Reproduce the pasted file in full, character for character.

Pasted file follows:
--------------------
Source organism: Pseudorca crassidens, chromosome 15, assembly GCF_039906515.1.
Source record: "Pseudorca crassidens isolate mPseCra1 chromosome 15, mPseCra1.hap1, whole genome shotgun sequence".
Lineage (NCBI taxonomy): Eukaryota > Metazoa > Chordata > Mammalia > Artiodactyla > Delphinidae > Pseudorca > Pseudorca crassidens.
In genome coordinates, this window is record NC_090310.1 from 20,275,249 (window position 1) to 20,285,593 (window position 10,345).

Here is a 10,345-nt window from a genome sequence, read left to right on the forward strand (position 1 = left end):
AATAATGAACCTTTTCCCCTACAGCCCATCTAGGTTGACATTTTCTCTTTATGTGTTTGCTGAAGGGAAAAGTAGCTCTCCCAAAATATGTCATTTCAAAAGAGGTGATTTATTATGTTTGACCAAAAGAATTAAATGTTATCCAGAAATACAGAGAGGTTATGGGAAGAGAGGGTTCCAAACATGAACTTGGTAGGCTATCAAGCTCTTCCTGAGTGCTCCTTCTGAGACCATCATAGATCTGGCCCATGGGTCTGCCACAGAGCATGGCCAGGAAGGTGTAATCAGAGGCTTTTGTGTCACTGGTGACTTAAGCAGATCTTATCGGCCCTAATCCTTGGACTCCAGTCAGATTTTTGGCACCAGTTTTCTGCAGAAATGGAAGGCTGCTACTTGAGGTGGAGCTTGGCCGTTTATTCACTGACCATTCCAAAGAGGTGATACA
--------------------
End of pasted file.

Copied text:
Source organism: Pseudorca crassidens, chromosome 15, assembly GCF_039906515.1.
Source record: "Pseudorca crassidens isolate mPseCra1 chromosome 15, mPseCra1.hap1, whole genome shotgun sequence".
Lineage (NCBI taxonomy): Eukaryota > Metazoa > Chordata > Mammalia > Artiodactyla > Delphinidae > Pseudorca > Pseudorca crassidens.
In genome coordinates, this window is record NC_090310.1 from 20,275,249 (window position 1) to 20,285,593 (window position 10,345).

Here is a 10,345-nt window from a genome sequence, read left to right on the forward strand (position 1 = left end):
AATAATGAACCTTTTCCCCTACAGCCCATCTAGGTTGACATTTTCTCTTTATGTGTTTGCTGAAGGGAAAAGTAGCTCTCCCAAAATATGTCATTTCAAAAGAGGTGATTTATTATGTTTGACCAAAAGAATTAAATGTTATCCAGAAATACAGAGAGGTTATGGGAAGAGAGGGTTCCAAACATGAACTTGGTAGGCTATCAAGCTCTTCCTGAGTGCTCCTTCTGAGACCATCATAGATCTGGCCCATGGGTCTGCCACAGAGCATGGCCAGGAAGGTGTAATCAGAGGCTTTTGTGTCACTGGTGACTTAAGCAGATCTTATCGGCCCTAATCCTTGGACTCCAGTCAGATTTTTGGCACCAGTTTTCTGCAGAAATGGAAGGCTGCTACTTGAGGTGGAGCTTGGCCGTTTATTCACTGACCATTCCAAAGAGGTGATACA